The Specials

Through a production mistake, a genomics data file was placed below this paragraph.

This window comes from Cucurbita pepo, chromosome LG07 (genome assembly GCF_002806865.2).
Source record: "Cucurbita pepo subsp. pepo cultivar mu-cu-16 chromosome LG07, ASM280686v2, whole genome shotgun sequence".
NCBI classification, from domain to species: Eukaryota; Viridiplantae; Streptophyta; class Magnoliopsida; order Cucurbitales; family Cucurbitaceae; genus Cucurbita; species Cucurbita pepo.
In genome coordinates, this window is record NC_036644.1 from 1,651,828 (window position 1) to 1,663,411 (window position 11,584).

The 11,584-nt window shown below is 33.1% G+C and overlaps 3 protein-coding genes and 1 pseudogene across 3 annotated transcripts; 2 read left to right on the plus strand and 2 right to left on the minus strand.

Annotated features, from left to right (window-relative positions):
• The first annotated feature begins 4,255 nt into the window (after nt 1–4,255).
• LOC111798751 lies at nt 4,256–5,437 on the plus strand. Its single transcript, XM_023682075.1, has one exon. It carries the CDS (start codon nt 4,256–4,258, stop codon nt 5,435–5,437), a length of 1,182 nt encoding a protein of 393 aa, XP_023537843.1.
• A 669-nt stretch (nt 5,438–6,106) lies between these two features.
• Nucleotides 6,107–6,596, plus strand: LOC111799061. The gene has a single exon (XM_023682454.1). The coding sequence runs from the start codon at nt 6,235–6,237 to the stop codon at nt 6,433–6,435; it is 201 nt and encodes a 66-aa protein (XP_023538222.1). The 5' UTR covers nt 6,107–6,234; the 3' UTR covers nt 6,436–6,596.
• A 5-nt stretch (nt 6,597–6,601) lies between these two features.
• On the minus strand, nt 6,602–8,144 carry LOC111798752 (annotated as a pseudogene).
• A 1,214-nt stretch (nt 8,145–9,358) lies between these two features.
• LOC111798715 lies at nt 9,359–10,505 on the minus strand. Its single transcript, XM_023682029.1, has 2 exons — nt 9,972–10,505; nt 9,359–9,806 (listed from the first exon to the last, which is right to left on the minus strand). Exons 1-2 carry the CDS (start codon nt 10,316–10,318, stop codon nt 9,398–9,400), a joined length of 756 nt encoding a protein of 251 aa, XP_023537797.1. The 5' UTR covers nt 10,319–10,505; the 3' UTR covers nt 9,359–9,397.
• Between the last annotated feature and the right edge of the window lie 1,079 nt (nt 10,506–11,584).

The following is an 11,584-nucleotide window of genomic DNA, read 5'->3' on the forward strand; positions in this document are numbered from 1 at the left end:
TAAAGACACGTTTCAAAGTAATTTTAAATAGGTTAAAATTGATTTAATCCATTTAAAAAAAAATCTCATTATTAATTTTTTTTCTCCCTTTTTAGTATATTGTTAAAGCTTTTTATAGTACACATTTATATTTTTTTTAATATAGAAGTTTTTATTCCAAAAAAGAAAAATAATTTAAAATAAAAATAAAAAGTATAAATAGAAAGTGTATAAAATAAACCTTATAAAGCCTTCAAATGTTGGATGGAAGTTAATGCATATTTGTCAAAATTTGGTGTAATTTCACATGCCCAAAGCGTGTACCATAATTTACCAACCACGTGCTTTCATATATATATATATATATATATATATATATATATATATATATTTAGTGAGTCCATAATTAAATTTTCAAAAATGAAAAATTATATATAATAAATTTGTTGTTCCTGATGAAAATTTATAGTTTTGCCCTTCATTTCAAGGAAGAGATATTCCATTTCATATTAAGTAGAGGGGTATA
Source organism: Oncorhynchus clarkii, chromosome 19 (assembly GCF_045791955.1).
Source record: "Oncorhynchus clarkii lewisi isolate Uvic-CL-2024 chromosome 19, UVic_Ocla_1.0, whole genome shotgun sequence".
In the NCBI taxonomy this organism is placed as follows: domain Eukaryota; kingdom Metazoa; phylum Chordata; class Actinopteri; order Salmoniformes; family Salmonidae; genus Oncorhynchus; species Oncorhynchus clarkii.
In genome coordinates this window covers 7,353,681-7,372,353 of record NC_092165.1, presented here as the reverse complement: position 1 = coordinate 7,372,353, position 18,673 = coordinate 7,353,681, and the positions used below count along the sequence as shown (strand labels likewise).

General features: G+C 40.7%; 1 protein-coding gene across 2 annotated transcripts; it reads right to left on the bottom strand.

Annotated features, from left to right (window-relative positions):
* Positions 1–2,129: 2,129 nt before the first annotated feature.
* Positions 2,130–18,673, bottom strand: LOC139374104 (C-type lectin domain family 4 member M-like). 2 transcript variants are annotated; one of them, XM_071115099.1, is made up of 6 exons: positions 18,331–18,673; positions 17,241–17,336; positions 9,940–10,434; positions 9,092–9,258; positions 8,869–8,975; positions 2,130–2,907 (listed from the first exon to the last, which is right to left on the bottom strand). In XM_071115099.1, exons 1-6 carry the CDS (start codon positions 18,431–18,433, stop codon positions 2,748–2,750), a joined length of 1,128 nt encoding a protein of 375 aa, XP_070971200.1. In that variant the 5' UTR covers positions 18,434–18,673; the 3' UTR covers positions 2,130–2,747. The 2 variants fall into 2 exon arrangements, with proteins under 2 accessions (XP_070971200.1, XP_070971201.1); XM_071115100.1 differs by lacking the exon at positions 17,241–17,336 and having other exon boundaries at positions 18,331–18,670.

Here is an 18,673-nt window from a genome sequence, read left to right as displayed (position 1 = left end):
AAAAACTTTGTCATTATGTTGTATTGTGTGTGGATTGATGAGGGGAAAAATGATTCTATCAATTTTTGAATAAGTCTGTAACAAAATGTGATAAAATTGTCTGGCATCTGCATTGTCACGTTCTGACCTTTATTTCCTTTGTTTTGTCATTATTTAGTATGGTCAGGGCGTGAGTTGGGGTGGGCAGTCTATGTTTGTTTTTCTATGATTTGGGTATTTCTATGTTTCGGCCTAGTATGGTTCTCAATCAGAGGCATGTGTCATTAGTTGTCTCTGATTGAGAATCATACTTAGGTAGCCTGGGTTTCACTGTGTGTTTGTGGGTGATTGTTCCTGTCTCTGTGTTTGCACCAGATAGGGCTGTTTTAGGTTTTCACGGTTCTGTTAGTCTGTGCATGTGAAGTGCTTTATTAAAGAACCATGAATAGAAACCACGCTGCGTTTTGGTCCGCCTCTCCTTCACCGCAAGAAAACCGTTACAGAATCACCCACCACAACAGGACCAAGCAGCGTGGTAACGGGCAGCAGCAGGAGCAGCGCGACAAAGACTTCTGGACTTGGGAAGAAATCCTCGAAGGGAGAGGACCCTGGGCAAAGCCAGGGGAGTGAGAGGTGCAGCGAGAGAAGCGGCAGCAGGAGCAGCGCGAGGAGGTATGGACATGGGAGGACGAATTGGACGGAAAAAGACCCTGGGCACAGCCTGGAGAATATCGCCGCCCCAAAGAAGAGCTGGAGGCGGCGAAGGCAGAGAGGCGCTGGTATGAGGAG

The 2 Tone label was founded by the pioneering second wave ska band, Specials. They combined socially conscious lyrics with funky, danceable music. The Specials were true innovators in the punk era. They created the British ska revival movement by combining the danceable ska beat and rocksteady beat with punk energy and attitude. In 1977, the band formed as the Coventry Automatics, and then later the Special A.K.A. by songwriter/keyboardist Jerry Dammers, with Terry Hall (vocals), Lynval Golding (guitar, vocals), Neville Staples (vocals, percussion), Roddy Radiation (guitar), Sir Horace Gentleman (bass), and John Bradbury (drums). Dammers decided to create his 2-Tone label after being offered an opening slot by the Clash. Dammers’ logo design, which was based on ’60s pop art and black and white checks, made the label instantly identifiable. Dammers’ attention to detail and authenticity led to the band wearing ’60s-period rough-boy outfits (porkpie caps, tonics and mohair suits), and loafers. Specials’ debut single “Gangsters” was released in 1979. It reached the U.K. Top Ten. The movement quickly took off with a slew of other bands and fans following the same path. Two Tone enjoyed hits from similar-sounding bands like Madness, The (English) Beat and the Selecter over the following months. The Specials was the band’s landmark debut album. It was produced by Elvis Costello. The band followed this with a series of 2-Tone package tours, and Too Much Too Young, a live EP (confusingly credited as Special A.K.A.). The BBC banned the title track, which was a pro-contraception song. However, it reached number one in the U.K. They then released album number 2, More Specials with a new neo-lounge persona. There were signs that the movement was losing momentum and 2-Tone started to have financial difficulties. However, Dance Craze, a documentary about the 2-Tone package tours, was a huge success, as was its companion album. One of the most important singles by the band, “Ghost Town”, was released in 1981 during race-related unemployment riots that took place in Liverpool and Brixton. Although the song reached number one, the band was in serious trouble. Hall, Staples and Golding left the band to form Fun Boy Three. The band lost its signature voice. Dammers stayed on and used the name Special A.K.A. to rename the band. Stan Campbell was hired as a vocalist. They returned to In the Studio in 1984 after several years. Although they managed a few hits like “Racist Friend”, and “Free Nelson Mandela,” the album was not a success. “What I like most about you is your girlfriend” was the band’s last single. It did not break the British Top 40. Dammers disbanded the band and began to pursue political causes like Artists Against Apartheid. Soon after the official dissolution, several members of the band joined forces with English Beat and other ska revivalists (e.g., English Beat). Special Beat was formed to tour the country. The third wave ska revival had prompted a Dammers-less Specials version to resurface in the mid-’90s with a series shameful cash-in records: Today’s Specials (1996) Guilty Till Proved Innocent! (1998) and Conquering Ruler (2012). In 2008, The Specials reunited (still without Dammers), and toured until 2015. John Bradbury, who was the backbone to the 2-Tone sound, died in December at the age 62. Three months prior, Rico Rodriguez, Trombonist, had died on September 4. He was 80 years of age. From allmusic

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